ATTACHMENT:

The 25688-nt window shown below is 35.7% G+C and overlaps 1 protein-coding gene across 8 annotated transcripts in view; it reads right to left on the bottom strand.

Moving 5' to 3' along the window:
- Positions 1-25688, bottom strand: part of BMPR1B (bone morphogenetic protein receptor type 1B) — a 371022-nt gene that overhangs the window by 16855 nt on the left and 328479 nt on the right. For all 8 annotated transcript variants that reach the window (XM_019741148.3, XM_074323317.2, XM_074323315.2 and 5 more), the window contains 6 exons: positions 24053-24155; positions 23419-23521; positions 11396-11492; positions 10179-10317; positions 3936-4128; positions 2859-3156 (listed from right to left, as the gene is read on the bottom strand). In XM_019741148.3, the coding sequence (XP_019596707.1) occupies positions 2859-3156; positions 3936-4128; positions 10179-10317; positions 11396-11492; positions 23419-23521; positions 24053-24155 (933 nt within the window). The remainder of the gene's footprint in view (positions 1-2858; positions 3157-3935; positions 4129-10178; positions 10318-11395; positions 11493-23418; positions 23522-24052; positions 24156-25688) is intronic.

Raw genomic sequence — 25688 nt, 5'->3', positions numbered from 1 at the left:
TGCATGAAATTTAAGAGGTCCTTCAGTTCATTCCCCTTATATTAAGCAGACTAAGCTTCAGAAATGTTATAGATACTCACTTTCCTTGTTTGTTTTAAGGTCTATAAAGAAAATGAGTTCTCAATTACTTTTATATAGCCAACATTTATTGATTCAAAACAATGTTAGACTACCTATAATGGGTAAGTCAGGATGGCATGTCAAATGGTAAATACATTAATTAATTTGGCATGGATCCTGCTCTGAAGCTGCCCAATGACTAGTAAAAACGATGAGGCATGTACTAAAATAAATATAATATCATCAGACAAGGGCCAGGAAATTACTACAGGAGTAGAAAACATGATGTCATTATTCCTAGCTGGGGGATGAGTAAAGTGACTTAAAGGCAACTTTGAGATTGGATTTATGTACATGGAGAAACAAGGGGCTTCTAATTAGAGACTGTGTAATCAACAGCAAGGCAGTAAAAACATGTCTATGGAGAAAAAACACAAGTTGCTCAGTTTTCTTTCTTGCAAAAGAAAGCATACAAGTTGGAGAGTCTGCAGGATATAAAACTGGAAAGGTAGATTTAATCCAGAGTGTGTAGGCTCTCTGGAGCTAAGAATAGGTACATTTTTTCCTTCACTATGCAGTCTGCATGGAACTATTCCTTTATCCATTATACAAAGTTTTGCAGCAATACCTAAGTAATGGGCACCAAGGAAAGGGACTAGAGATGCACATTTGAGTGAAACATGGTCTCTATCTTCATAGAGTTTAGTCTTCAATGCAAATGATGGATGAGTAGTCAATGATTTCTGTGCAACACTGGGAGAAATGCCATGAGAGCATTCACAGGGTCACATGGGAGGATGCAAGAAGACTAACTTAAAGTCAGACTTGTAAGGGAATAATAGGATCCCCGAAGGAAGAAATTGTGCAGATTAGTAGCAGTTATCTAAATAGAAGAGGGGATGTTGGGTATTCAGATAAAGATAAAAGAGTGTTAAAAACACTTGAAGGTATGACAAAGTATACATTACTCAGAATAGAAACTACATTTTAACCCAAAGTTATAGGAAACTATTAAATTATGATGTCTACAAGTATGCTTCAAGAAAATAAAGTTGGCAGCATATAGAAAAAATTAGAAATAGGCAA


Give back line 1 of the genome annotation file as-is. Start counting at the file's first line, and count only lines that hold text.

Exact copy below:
The 25688-nt window shown below is 35.7% G+C and overlaps 1 protein-coding gene across 8 annotated transcripts in view; it reads right to left on the bottom strand.